A multiplex or concurrency on a road network occurs where a single physical road carries two or more different highway, motorway or other road numbers.
The practice is relatively common; where two roads must pass through a single geological feature, or crowded city streets, it is advantageous for road designers to merely divert them down the same road, saving on the cost of a new road.
In the United States, highways often form multiplexes in rural areas. As highways in the US are signed with a cardinal direction, it is possible for two highways signed with opposite directions to be running along the same piece of road; a wrong-way multiplex.
In the United Kingdom, it is common for major through routes to multiplex with others. Only one road number (typically that of the more heavily used route) is ever shown on road signs however; the other road is either bracketed on the sign, implying that the major route leads to a junction with the minor route (which it will do at the end of the multiplex), or left off altogether. For example, the A82 multiplexes with the A85 for 5 miles in western Scotland. Each route confirmation sign header denotes the road number as A82 (A85).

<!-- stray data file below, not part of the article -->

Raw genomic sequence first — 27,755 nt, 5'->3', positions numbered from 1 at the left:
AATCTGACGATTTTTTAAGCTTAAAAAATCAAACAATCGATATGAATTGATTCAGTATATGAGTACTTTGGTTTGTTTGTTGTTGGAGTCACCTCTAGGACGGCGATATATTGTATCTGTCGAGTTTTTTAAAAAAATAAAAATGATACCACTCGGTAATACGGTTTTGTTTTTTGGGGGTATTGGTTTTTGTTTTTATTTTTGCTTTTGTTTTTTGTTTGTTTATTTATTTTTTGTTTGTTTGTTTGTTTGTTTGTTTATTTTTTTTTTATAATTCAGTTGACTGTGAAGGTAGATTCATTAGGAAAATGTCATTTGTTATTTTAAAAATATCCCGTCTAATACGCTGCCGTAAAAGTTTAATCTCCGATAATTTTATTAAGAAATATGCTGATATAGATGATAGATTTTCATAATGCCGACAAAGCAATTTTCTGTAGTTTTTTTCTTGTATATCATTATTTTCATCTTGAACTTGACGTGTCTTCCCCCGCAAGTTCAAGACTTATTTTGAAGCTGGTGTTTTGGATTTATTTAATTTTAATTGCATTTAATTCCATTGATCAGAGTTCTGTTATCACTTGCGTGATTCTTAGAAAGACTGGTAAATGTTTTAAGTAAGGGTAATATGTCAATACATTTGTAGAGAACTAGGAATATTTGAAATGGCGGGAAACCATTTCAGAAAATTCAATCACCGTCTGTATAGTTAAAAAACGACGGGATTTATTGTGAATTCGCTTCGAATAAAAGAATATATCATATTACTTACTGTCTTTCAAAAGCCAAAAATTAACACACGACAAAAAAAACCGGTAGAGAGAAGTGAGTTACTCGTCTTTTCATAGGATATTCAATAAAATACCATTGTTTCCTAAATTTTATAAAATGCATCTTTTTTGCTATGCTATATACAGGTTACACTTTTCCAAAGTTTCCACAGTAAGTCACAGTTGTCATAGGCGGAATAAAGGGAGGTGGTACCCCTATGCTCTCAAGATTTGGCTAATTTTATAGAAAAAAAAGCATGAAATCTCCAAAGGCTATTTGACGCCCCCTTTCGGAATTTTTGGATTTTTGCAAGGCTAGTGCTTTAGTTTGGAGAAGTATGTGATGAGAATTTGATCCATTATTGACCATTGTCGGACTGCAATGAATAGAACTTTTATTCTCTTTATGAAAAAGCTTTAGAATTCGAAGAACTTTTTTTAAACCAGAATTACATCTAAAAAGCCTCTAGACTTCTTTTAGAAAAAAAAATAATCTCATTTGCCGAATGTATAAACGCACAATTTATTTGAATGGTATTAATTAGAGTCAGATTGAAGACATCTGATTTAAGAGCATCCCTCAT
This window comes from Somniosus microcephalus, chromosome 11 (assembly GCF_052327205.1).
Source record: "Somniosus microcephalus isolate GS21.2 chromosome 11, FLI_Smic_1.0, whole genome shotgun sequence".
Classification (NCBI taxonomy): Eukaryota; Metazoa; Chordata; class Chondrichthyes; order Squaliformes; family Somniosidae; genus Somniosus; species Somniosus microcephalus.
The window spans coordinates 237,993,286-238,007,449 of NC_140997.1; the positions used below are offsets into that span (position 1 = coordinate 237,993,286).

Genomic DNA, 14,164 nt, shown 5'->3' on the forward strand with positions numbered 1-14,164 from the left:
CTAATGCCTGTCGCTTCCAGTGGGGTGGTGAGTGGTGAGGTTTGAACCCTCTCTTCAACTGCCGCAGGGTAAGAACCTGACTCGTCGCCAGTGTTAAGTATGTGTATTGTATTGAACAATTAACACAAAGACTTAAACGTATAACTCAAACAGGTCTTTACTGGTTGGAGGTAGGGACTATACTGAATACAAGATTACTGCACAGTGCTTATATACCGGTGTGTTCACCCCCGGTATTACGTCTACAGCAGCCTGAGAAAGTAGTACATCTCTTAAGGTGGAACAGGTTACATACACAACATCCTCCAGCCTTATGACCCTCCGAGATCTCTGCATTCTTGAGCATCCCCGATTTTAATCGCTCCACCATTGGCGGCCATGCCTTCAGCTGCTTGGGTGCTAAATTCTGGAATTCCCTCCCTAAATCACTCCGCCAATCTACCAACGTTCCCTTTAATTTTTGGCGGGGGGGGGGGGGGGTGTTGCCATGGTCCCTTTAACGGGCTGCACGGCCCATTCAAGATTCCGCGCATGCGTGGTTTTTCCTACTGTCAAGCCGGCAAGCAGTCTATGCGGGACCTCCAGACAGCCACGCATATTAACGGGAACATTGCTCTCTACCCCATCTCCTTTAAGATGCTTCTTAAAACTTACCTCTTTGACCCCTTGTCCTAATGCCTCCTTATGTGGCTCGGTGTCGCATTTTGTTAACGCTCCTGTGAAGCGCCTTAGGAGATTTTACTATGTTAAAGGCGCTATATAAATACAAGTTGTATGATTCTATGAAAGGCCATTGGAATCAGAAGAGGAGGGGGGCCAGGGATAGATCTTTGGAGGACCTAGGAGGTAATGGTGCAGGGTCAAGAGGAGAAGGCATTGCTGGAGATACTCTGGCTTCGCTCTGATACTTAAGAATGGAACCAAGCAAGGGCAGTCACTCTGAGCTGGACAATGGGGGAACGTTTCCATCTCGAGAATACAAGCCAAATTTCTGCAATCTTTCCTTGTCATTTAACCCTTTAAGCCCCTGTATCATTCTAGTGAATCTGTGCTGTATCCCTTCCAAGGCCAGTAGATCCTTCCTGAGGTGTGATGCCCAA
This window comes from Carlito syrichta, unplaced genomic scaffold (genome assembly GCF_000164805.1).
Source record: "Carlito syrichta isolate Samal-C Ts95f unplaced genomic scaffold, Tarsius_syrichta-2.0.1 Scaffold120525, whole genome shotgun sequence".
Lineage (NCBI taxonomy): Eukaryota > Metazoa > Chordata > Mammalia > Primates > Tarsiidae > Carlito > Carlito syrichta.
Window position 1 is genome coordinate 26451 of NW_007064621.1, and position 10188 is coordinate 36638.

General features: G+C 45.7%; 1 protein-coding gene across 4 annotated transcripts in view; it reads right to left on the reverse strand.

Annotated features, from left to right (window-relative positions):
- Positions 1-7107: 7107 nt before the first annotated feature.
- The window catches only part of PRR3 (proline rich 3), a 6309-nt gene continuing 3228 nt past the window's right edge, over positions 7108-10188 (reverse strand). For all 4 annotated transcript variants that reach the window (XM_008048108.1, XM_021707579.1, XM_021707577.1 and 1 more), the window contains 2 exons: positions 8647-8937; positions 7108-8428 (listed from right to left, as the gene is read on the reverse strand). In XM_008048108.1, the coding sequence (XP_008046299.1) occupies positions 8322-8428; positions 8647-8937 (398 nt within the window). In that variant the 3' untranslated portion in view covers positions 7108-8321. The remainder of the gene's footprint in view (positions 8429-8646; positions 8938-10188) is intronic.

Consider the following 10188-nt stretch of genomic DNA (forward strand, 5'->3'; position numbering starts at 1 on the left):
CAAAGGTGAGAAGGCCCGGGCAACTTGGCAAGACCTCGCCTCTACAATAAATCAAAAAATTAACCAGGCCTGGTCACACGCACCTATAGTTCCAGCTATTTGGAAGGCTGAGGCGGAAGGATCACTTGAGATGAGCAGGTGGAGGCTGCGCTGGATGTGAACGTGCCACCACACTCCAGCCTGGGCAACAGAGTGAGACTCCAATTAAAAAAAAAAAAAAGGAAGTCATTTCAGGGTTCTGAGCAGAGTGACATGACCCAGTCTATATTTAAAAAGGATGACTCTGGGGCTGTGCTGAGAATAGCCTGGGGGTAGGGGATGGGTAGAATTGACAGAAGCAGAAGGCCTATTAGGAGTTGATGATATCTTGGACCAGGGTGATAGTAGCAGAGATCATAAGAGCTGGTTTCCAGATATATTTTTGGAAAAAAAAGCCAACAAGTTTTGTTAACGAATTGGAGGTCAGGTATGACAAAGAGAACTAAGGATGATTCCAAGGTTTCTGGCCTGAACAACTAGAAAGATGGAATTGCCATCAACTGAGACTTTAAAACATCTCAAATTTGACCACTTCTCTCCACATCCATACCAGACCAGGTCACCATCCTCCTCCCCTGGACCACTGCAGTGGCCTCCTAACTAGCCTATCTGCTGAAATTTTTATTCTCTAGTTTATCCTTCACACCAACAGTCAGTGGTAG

The second fundamental flaw in the concurrency principle is that, in a free country, a community's future growth should not be - and probably cannot be - determined by the adequacy of its roadways at any given moment.
The overall ineffectiveness of the roadconcurrency policy is proven by the fact that Florida's total population has continued to rise sharply - up 23.5 percent in the 1990s alone - in spite of obvious shortfalls in the state's roads and other infrastructures.
Another major problem with concurrency is that key public bodies - including the state legislature - do not want to raise taxes; therefore, they may refuse to fund the road construction that has been planned to offset new developments.
Concurrency means that transportation facilities must be available to carry the traffic of a proposed development at County level of service standards, or else the proposed development cannot be approved.
Concurrency is determined by adding the traffic from the proposed development to the traffic already on the roads and then calculating the projected level of service.
Concurrency cannot be transferred to other parcels (because they may be in different concurrency zones or different land uses).
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